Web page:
Applied Anatomy of the
F. P. Millard, D.O.
PART ONE -- LYMPHATICS OF THE EYE, EAR, NOSE AND
C. C. Reid, M.D., D. O., Denver, Colorado
A healthy lymphatic flow is essential to the life
and function of every important tissue. The large lymphatic vessels
empty into veins. The vessels start with capillaries. The lymphatic
system is composed of supervical and deep lymphatic vessels with many lymphatic
nodes scattered throughout the body. The lymphatic vessels are thinner-walled
than the veins. They do not have anastomoses except through lymphatic
All lymphatic vessels have valves. The lymphatic
nodes interposed in the lymphatic system have the function of counteracting
and destroying poison. Most of the lymph traverses some nodes before
entering the veins. The largest lymphatic nodes are only about three
centimeters in diameter.
Quite large lymphatic stems are found on each side
of the head and neck and in the abdominal viscera, into which the lymph
is gathered and emptied into the veins of the lower neck or upper thorax.
There are seven large lymphatic stems, three of which unite to form the
thoracic duct which also receives two other stems. The thoracic duct
begins at the level of the second lumbar vertebra and ascending upward
empties into the left subclavian vein. It receives the lymphatic
stem that drains the left side of the head and neck. The right lymphatic
duct empties into the right subclavian vein.
The right jugular lymphatic trunk drains the right
side of the neck and head. It originates from the deep cervical nodes.
The right subclavian trunk originates from the right axillary nodes and
carries the lymph from the right arm. The right bronchomediastinal
trunk originates from the bronchial and mediastinal nodes. It drains
the right thoracic wall, right lung, the heart, esophagus and part of the
Lymphatic Nodes of the Head and Neck
1. Under the skin upon the insertion of the
sternocleidomastoid muscle, which is back of the ear, are located two or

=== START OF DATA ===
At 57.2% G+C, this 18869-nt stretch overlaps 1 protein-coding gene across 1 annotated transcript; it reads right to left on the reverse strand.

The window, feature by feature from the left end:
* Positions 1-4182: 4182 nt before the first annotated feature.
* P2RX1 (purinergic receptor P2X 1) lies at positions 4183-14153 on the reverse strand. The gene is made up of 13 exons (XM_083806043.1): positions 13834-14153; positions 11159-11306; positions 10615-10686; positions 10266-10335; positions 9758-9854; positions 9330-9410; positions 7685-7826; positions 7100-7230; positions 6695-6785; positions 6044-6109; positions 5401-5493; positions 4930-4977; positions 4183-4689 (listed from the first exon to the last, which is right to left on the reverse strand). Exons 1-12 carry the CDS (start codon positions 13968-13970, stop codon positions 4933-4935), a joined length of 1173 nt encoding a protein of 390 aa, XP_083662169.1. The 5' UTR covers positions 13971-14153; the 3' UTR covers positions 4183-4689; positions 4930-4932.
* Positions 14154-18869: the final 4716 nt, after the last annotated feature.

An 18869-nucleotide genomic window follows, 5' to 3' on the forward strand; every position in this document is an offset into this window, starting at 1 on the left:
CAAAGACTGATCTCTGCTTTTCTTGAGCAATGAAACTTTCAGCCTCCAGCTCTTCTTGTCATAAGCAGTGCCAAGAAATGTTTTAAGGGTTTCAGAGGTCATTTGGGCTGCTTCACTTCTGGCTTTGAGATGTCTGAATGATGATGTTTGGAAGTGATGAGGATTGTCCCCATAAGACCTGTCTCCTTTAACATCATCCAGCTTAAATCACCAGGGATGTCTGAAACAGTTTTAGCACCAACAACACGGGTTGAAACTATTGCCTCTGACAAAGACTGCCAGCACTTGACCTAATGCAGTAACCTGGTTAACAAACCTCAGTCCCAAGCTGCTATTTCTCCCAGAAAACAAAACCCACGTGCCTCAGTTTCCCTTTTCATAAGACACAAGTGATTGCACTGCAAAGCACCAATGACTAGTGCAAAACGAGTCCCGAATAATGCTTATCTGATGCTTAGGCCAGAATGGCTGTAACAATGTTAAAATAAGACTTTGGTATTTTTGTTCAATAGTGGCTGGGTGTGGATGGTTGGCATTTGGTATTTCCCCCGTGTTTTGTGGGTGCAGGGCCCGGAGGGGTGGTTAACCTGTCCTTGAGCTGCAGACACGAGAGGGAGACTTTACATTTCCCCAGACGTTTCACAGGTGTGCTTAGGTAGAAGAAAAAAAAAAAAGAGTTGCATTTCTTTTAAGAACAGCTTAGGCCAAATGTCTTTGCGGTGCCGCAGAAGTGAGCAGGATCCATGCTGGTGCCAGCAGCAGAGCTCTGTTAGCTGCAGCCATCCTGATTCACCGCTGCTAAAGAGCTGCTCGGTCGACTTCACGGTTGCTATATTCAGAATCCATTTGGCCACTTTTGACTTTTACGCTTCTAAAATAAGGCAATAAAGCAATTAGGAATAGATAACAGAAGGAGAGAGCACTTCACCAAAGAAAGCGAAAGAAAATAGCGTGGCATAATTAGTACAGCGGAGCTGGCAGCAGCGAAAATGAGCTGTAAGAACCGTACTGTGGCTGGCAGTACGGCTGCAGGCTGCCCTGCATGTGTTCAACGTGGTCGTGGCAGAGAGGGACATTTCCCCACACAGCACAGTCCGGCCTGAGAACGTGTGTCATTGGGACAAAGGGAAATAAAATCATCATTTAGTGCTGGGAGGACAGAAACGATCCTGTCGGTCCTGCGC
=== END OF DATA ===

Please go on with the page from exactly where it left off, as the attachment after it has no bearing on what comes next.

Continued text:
three small lymphatic nodes. The lymphatic capillaries gather into
these nodes from the posterior auricular region.
2. Just back of the posterior auricular nodes
upon the insertion of the trapezius muscle are usually one or two small
nodes which drain the occipital region and send efferent lymphatic vessels
through the superficial cervical nodes.
3. The parotid gland lies in front and below
the external auditory canal superficially. Upon this gland just under
the skin and in front of the ear are three or four small anterior auricular
nodes. Capillaries from the temporal region terminate in these nodes
by giving efferent vessels to the superficial cervical or submaxillary
4. Within the large parotid gland are found
a few lymphatic nodes. The lymphatic capillaries from the eyelids,
from the external ear and from the gland itself gather into these parotid
nodes. Efferent vessels from the parotid nodes pass to the superficial
cervical and superior deep cervical nodes.
5. Deep facial nodes are found upon the buccinator
muscle and in the lateral wall of the pharynx. These nodes receive
the deep lymphatic vessels of the face coming from the orbit, nose, palate,
cheeks and pharynx. They join with the deep cervical nodes.
6. Just beneath the mandible and between that
and the digastric muscle are eight or ten quite large lymphatic nodes.
These are known as the submaxillary lymphatic nodes. Just anterior
to these resting on the under surface of the mylohyoid muscle are the submental
nodes. These nodes drain the anterior part of the face and the chin.
7. The submental, submaxillary and deep cervical
nodes receive most of the lymph drainage from the tongue. Sometimes
there are found on the hypoglossal muscle one or more small lymphatic nodes
that receive part of the drainage from the tongue and send efferent vessels
to the submaxillary and submental nodes.
8. The superficial cervical nodes are found
just under the platysma myoides muscle and lie upon the sternocleidomastoid
mostly along its posterior body and at the inferior border of the parotid
gland in the anterior region of the neck. They receive the capillary
drainage from the region of the neck in which they are situated.
They also receive efferent vessels from the anterior and posterior auricular
nodes, the occipital and the parotid nodes. They terminate with vessels
in the deep cervical nodes.
9. Ten or fifteen nodes are found in the upper
cervical region along the internal jugular vein. These are known
as the superior deep cervical nodes. They collect the lymphatic capillary